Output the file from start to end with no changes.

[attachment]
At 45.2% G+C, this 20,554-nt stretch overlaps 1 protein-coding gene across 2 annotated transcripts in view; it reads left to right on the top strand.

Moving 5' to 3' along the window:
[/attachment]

At 45.2% G+C, this 20,554-nt stretch overlaps 1 protein-coding gene across 2 annotated transcripts in view; it reads left to right on the top strand.

Moving 5' to 3' along the window: